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What Effort is “Enough” by Institutions in the 6th Circuit to Avoid “Deliberate Indifference”?

March 18, 2020

 

Last week, the 6th Circuit Court of Appeals decided the case of Foster v. The University of Michigan, No. 19-1314 (6th Cir. March 11, 2020). In this case, Foster was repeatedly sexually harassed by the respondent. The University of Michigan put a no-contact order in place, but the respondent made clear actions to violate the order. The University of Michigan made some attempts to remedy the situation. Nonetheless, Foster sued the University of Michigan alleging “deliberate indifference” under Title IX for failure to adequately address the respondent’s violations of a no-contact order. The district court ruled in favor of the University of Michigan and dismissed the case on summary judgment; Foster appealed.

 

In Title IX cases, the test for “deliberate indifference” is as follows:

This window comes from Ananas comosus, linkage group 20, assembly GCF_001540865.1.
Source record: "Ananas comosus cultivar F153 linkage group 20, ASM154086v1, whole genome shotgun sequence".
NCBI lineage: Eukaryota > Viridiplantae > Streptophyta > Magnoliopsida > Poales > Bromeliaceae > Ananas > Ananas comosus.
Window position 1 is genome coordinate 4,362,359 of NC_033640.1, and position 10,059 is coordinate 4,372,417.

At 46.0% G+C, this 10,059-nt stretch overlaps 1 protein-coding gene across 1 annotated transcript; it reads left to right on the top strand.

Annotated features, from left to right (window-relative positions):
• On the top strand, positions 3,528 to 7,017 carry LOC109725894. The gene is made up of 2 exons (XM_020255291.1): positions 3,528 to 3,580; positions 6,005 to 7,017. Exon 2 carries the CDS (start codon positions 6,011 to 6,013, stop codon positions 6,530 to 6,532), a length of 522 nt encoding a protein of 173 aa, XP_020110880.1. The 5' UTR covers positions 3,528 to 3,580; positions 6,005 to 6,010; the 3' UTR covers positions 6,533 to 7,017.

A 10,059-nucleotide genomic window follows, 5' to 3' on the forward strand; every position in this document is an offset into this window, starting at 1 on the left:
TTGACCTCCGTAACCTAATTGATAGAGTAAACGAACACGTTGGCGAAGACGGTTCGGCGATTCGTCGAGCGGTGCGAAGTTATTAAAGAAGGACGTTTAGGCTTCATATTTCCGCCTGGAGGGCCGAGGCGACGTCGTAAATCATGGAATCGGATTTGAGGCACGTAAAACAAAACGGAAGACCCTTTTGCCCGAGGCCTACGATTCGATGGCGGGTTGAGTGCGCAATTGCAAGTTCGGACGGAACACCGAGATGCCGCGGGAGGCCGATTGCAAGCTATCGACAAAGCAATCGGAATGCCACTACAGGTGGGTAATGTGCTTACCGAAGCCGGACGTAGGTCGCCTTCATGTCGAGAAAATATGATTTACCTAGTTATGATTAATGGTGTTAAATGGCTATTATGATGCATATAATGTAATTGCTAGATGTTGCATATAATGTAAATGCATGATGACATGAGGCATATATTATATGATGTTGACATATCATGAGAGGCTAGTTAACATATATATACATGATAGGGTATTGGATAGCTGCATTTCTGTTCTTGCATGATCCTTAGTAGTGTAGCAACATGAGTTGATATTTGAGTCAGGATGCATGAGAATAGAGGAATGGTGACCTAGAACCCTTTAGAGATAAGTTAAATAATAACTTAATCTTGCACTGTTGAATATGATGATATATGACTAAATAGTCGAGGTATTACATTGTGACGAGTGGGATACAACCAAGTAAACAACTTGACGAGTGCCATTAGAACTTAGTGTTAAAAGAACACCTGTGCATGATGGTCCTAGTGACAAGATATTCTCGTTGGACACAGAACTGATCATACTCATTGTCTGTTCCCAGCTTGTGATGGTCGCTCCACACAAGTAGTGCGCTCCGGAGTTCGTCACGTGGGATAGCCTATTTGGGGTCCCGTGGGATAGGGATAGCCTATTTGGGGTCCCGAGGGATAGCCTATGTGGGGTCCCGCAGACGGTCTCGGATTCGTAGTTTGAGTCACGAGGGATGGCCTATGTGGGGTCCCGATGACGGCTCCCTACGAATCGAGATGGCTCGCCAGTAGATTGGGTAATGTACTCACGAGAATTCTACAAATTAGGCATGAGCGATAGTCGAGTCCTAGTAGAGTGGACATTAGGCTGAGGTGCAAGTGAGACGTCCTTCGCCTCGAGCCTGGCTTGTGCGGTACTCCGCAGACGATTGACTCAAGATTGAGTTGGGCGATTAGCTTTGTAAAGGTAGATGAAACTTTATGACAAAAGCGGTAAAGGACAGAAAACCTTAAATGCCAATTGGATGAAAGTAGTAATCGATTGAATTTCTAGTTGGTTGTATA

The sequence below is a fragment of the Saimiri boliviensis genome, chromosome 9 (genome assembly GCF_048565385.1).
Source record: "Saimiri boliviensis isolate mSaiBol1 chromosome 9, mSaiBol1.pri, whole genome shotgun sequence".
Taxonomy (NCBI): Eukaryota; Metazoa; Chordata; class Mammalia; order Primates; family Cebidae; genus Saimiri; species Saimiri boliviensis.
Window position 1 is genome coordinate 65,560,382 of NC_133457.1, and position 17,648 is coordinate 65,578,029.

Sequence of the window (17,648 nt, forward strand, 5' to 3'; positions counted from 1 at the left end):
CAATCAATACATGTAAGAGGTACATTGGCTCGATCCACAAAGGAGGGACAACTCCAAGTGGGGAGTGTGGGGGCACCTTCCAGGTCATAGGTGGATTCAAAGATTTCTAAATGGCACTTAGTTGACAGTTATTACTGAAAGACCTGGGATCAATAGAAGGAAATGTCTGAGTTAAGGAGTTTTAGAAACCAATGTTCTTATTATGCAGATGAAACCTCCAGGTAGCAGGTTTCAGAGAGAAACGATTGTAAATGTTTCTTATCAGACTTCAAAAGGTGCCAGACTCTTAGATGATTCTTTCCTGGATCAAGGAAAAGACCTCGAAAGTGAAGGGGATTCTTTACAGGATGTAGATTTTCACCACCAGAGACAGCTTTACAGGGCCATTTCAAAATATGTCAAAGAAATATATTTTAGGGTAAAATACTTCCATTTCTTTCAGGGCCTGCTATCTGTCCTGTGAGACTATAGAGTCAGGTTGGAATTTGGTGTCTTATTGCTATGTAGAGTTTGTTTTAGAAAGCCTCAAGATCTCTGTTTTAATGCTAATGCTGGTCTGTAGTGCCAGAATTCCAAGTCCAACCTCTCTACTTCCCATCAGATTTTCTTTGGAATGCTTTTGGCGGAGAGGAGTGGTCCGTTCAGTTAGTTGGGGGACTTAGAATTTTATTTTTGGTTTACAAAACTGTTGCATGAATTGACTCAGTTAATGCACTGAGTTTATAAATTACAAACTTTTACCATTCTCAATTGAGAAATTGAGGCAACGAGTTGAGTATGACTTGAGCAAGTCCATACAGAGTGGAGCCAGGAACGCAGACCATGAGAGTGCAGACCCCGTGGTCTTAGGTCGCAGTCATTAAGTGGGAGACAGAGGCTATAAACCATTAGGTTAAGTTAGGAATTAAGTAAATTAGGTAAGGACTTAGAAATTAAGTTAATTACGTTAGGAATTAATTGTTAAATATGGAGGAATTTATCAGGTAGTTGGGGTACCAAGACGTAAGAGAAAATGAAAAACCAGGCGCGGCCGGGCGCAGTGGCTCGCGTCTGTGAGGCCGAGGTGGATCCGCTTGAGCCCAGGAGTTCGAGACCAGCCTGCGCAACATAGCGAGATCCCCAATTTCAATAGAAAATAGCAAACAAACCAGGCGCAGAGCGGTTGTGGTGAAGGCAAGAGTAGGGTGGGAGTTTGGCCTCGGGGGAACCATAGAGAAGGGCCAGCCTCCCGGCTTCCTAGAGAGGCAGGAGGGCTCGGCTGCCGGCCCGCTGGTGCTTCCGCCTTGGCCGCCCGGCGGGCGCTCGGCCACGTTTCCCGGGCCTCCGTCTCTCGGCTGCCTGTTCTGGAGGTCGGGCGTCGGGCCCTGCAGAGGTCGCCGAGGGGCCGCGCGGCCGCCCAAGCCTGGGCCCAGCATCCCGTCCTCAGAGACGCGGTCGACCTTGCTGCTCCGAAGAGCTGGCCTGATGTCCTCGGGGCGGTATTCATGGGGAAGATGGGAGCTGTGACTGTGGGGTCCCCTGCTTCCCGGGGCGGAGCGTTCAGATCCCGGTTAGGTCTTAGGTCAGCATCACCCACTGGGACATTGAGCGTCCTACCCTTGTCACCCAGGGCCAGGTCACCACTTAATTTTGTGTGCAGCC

1. Severe, pervasive and objectively offensive sexual harassment;
2. Actual knowledge of harassment by the institution; and
3. Deliberate indifference to the harassment.

 

In Foster, the first two elements of the deliberate indifference test were not substantively debated by the parties. Rather, the case rests on the third prong – whether the University of Michigan did enough after it was clear that respondent intended to continue to violate the no-contact order. The appeals court summarized the case as follows: “[t]he central issue in this case is whether the University was deliberately indifferent to the respondent’s harassment of Foster after he signaled that he would not comply with the no-contact order.”

 

After a thorough review of the facts of Foster’s harassment and the University of Michigan’s response, the appeals court held that there was sufficient evidence of “deliberate indifference” on the part of the University of Michigan that the district court erred in dismissing the case. The case has been remanded to the district court for further proceedings. The University of Michigan clearly made some steps to protect Foster from the respondent and his multiple violations of the no-contact order, but was it enough?